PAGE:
The Spirit of Entrepreneurship
It takes a certain amount of tenacity to go it alone professionally. Needless to say, tenacity is something Ali Youssef doesn’t lack. Below, Youssef, the CEO of Irvine, Calif.-based USOC Medical, discusses why he started his own company and what he wants to tell his fellow HTM professionals about believing in themselves.
24×7 Magazine: What factors led to the creation of USOC Medical?
Ali Youssef: When I previously worked as an engineer for other companies, I felt underestimated; I was smarter than they acknowledged. I wanted to make my mark on the biomed field, and I knew that I could do 10 times more than what I was doing at the time.
Another factor was that I wanted to get to know more people in the field. As USOC grew, I have been able to meet others in the biomed field and grow a social network. And as my business has grown and I’ve hired more employees, I have continued to meet more people. Now, USOC employees feel like family to me. It’s a good feeling.
24×7: How has USOC Medical evolved since its establishment? How do you expect it to evolve even more in the coming years?
Youssef: When I started USOC, I did everything myself; sales, customer service, engineering, [working as a] technician—even shipping and receiving, I did it all. I started by doing business with hospitals in Canada and slowly expanded my business in the United States. As we expanded our reach, we also expanded our company.
[My background as] an engineer helped me as I established USOC. For example, instead of replacing entire [mother]boards in units, I would troubleshoot the boards. This proved to be cost-effective, and the money we saved in repairing units went to hiring more people and investing more into the company. The way I see it, this growth, our employees’ continued efforts, and the new website layout [that we recently rolled out] will help us to continue to expand the company.
24×7: What do you believe are some of the biggest challenges in the HTM field? How is USOC Medical working to alleviate them?
Youssef: The first challenge is pricing. New technologies and devices make repairing equipment more expensive. The second challenge involves the newer boards in new technologies. Newer units have boards with much smaller components than their predecessors, which makes it difficult to fix those components. After all, the smaller the tech parts, the more challenging it becomes to repair them.
The best way to alleviate this challenge is to continue to send our techs to get OEM-certified. Although they already have extensive knowledge on new patient monitoring technologies, our techs are constantly training so that they can be even better at repairing equipment. We are being proactive with research and development of new technologies, so we’re ahead of the curve and ready when the need for repairs of new tech arises. We’re also now supplying commonly broken or cracked parts for units that have common broken parts. This helps us become efficient in our repair turnaround times and cost-effective in regards to repair pricing.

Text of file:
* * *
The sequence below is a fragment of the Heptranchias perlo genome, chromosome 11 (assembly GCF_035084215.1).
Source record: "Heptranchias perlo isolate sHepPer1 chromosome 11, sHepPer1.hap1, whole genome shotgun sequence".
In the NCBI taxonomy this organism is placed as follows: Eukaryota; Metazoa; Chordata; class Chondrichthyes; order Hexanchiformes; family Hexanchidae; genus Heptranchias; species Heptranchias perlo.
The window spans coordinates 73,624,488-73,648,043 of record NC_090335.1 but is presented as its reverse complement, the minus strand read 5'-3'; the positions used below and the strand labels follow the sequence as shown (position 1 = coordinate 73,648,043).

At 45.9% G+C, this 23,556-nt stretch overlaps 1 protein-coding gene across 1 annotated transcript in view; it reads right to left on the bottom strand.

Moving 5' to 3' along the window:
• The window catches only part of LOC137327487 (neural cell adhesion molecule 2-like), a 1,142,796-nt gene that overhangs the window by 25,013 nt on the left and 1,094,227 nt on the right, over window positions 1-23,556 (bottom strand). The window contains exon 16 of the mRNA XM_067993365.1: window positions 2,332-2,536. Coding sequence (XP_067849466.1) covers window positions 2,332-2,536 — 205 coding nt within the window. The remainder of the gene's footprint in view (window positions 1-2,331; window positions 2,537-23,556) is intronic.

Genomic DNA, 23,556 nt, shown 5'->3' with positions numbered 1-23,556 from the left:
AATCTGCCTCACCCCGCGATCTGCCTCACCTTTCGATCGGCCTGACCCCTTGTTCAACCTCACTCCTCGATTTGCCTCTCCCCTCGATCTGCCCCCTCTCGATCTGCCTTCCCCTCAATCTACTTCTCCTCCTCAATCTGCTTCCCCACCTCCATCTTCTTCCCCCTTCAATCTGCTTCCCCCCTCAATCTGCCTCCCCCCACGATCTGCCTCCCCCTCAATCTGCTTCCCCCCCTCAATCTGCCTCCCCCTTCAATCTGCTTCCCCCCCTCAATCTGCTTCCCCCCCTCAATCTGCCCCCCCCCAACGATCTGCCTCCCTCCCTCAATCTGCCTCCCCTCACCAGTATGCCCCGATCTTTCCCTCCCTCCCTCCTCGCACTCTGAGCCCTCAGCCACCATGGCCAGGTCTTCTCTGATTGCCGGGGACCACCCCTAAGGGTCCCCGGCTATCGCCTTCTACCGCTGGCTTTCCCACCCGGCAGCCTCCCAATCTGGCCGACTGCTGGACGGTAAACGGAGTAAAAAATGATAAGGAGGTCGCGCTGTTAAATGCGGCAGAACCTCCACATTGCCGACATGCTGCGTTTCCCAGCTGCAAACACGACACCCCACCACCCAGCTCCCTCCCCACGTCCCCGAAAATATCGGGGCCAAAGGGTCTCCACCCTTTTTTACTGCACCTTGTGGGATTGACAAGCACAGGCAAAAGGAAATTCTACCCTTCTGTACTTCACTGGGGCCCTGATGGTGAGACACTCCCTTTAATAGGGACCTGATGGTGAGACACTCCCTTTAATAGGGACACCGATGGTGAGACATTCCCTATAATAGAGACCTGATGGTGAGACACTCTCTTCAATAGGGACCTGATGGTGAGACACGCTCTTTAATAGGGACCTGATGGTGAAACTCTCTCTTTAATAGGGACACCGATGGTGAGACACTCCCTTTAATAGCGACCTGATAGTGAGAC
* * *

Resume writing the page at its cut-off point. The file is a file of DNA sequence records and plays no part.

24×7: You’re currently pursuing your master’s degree in electronics—congratulations! Can you please discuss the importance of further education in the HTM field?
Youssef: Not just in biomed, but in general, the more knowledge and education you have, the better you become. Knowledge and education are the necessary tools to help you gain experience—and, through experience, you will be able to run your business effectively and solve any problem as it comes. Ultimately, you will be able to push your company to the next level.
Education also helps us learn about new technologies in the biomed field. Learning about new tech means understanding how it works, and how it can be repaired efficiently. We’re hoping that, at some point in the future, we can even begin producing our own devices to compete with OEMs. This will only be possible by continuing to grow our knowledge of patient monitoring devices—[one of USOC’s core competencies].
24×7: What’s your expert advice for an HTM professional just starting out?
Youssef: Don’t let anyone stop you from achieving your goal. Everything is possible; don’t let anyone put you down or discourage you. But it’s not going to come easy. When I started USOC, I often worked through the night and would stay at the office until 3 a.m. I set goals for myself, and I worked hard to make them a reality. If you just sit at home and only work for a few hours a day, nothing will get done and you won’t achieve your goals. Do not waste your time.
Be willing to work with others. When I started remaking the website, I reached out to my team for feedback. I asked them what they wanted to have on the site and was open to their suggestions. Mixing ideas together leads to powerful results.
[Finally,] nobody is better than you. Believe that if someone can do something, you can do it yourself. All it takes is hard work. Some days you’ll encounter problems, and other days you’ll have no problems at all. The important thing to understand is that when you face those problems, you must face them head on, not give up, and work hard to resolve them. Then you have to move forward.